For example, one of our most recent investments was in the Chandler Food Incubator, a historic warehouse building located on a street in Buffalo, N.Y., that was once home to many dilapidated industrial buildings and vacant lots. The project now houses 10 commercial kitchen spaces at flexible lease rates to small, minority- and women-owned businesses. It is a coordinated effort by many community stakeholders to create a commercial corridor out of the underused industrial section of town. Once complete, the corridor will include office, restaurant, and retail space for local businesses.
Businesses, both large and small, have been affected by the COVID-19 economic crisis and shelter-in-place measures. While some businesses have been able to pivot to prevent total shutdown, it is not always easy for local main street businesses to make such drastic changes. Additional financial assistance options are and will be vital to the survival of our nation’s small business community.
From March 25 to April 6, our partner, Main Street America, conducted an online survey to assess the COVID-19 impact on small businesses located within its network of more 1,600 commercial districts across the United States. Survey results indicate that, while 48.9 percent of businesses have been in operation for more than a decade, if the business disruption continues at the current rate, nearly two-thirds of total respondents would be at risk of closing permanently within the next five months.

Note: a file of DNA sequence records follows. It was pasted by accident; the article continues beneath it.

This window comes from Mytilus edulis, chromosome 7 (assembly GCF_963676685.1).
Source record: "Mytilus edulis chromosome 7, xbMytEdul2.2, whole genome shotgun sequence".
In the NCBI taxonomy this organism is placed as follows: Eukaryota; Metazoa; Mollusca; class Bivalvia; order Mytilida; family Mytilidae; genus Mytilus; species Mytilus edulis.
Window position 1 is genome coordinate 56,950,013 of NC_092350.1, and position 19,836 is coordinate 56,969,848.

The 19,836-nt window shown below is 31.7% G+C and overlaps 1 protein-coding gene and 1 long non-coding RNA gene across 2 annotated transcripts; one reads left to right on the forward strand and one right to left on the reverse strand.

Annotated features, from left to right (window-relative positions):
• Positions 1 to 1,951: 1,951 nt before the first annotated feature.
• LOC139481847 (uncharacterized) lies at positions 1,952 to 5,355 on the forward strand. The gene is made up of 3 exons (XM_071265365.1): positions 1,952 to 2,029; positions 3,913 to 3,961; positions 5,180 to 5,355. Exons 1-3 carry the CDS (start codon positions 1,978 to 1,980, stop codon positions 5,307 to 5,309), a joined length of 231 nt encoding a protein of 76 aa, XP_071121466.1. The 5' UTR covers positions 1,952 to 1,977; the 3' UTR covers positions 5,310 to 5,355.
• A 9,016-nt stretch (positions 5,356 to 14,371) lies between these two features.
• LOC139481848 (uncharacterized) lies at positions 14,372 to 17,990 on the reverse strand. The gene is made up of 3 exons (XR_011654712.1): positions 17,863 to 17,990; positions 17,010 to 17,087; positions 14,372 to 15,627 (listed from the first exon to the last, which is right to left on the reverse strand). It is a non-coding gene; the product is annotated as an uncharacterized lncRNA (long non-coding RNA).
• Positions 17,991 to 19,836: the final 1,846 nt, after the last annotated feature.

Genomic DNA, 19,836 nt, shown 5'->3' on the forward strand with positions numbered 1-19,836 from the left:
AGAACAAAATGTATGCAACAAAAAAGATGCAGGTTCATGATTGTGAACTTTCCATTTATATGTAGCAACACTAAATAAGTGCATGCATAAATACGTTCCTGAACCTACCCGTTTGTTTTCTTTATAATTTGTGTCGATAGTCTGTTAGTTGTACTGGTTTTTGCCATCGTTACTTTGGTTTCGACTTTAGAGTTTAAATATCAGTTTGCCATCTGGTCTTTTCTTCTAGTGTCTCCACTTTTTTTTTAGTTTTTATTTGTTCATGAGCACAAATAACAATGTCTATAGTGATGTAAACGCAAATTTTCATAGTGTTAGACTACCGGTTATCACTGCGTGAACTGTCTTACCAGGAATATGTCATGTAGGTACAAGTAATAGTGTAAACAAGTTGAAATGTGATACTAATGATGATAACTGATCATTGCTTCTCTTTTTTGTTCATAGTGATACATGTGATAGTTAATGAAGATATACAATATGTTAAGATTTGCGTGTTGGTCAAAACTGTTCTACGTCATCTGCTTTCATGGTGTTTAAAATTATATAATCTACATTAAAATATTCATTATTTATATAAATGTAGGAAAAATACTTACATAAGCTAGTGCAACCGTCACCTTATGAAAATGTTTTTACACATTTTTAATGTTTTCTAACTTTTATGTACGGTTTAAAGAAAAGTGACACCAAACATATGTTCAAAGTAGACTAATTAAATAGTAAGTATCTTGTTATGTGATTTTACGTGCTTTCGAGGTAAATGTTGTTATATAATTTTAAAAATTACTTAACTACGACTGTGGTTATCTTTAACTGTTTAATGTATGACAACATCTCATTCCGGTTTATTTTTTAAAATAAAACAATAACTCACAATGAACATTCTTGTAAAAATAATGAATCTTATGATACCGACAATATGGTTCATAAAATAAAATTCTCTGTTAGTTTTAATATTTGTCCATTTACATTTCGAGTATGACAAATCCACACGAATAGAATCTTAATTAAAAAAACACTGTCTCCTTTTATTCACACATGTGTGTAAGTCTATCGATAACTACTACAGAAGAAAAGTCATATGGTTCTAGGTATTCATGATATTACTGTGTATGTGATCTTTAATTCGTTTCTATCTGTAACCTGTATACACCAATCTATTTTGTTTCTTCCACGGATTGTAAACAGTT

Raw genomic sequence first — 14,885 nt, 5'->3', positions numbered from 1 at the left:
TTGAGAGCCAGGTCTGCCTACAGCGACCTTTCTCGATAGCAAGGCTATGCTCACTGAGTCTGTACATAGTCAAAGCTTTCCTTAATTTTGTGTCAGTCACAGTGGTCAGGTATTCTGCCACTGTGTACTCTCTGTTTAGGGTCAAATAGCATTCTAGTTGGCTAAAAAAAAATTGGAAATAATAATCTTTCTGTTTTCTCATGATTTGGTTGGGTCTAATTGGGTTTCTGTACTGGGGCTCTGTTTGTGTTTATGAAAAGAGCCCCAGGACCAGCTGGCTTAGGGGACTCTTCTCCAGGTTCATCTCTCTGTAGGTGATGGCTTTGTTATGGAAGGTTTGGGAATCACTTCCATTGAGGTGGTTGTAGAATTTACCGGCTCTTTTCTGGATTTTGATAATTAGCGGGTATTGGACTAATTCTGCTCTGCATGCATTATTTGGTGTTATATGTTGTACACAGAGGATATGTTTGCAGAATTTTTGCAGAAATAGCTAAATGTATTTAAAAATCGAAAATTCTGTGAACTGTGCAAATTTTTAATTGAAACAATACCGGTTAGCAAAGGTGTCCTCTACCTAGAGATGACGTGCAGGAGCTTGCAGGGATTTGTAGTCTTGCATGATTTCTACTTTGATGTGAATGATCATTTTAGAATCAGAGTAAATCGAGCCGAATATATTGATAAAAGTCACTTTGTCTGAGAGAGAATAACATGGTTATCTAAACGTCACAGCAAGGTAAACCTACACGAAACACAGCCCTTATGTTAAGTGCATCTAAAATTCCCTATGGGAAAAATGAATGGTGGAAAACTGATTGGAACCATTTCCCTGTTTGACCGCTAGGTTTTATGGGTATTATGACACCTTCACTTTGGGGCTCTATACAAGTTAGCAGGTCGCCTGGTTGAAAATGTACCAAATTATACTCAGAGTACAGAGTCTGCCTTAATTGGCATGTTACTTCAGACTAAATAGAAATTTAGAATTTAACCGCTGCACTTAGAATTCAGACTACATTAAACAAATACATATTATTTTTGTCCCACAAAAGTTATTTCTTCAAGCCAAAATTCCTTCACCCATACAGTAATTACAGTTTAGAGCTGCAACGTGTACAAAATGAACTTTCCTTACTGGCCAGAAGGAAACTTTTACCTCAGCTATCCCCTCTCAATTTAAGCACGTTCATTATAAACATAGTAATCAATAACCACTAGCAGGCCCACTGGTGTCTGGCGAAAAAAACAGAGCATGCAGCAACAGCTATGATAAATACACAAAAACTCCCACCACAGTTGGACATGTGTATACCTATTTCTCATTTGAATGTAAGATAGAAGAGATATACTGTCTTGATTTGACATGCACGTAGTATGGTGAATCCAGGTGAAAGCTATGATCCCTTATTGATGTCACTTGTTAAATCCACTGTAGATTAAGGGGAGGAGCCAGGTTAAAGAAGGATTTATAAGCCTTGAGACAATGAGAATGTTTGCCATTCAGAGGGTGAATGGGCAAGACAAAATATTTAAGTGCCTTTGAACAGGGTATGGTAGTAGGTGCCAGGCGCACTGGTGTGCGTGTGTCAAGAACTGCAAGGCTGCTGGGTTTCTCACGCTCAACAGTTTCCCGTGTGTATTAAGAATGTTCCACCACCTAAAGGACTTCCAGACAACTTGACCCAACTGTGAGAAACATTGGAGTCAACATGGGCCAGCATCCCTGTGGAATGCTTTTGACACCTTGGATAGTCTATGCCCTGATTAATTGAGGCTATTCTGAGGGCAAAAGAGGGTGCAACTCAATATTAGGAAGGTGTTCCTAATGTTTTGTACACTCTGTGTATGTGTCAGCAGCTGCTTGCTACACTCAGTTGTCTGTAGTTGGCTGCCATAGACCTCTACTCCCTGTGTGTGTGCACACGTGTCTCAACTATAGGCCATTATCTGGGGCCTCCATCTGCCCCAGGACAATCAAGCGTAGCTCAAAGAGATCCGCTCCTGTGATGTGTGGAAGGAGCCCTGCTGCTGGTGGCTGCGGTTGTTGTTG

The survey data highlights critical gaps in support for businesses in need, such as insufficient technical support funding to Small Business Development Centers (SBDCs), as well as partner organizations of SBDCs, such as local Main Street Programs and Chambers of Commerce.